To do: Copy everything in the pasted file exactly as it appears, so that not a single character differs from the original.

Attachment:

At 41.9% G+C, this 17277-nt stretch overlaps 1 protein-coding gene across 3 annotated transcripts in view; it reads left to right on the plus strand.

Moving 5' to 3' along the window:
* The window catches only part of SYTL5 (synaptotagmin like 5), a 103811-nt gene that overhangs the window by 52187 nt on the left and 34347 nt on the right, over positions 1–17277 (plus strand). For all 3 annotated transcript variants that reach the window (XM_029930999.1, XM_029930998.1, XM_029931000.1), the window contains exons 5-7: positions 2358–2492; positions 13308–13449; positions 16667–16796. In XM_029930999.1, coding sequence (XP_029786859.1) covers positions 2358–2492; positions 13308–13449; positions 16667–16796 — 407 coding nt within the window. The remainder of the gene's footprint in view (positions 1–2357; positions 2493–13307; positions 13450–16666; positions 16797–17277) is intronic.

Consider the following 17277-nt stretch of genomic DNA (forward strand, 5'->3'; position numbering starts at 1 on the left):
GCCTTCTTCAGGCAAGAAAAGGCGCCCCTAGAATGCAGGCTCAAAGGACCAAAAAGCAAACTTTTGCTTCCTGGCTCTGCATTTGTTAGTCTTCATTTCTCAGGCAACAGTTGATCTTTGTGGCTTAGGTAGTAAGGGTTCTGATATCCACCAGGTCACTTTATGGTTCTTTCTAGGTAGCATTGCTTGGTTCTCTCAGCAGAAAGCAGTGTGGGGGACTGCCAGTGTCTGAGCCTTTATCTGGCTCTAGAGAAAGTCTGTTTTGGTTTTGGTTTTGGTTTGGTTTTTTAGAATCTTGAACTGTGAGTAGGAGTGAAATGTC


At 41.9% G+C, this 17277-nt stretch overlaps 1 protein-coding gene across 3 annotated transcripts in view; it reads left to right on the plus strand.

Moving 5' to 3' along the window:
* The window catches only part of SYTL5 (synaptotagmin like 5), a 103811-nt gene that overhangs the window by 52187 nt on the left and 34347 nt on the right, over positions 1–17277 (plus strand). For all 3 annotated transcript variants that reach the window (XM_029930999.1, XM_029930998.1, XM_029931000.1), the window contains exons 5-7: positions 2358–2492; positions 13308–13449; positions 16667–16796. In XM_029930999.1, coding sequence (XP_029786859.1) covers positions 2358–2492; positions 13308–13449; positions 16667–16796 — 407 coding nt within the window. The remainder of the gene's footprint in view (positions 1–2357; positions 2493–13307; positions 13450–16666; positions 16797–17277) is intronic.

Consider the following 17277-nt stretch of genomic DNA (forward strand, 5'->3'; position numbering starts at 1 on the left):
GCCTTCTTCAGGCAAGAAAAGGCGCCCCTAGAATGCAGGCTCAAAGGACCAAAAAGCAAACTTTTGCTTCCTGGCTCTGCATTTGTTAGTCTTCATTTCTCAGGCAACAGTTGATCTTTGTGGCTTAGGTAGTAAGGGTTCTGATATCCACCAGGTCACTTTATGGTTCTTTCTAGGTAGCATTGCTTGGTTCTCTCAGCAGAAAGCAGTGTGGGGGACTGCCAGTGTCTGAGCCTTTATCTGGCTCTAGAGAAAGTCTGTTTTGGTTTTGGTTTTGGTTTGGTTTTTTAGAATCTTGAACTGTGAGTAGGAGTGAAATGTC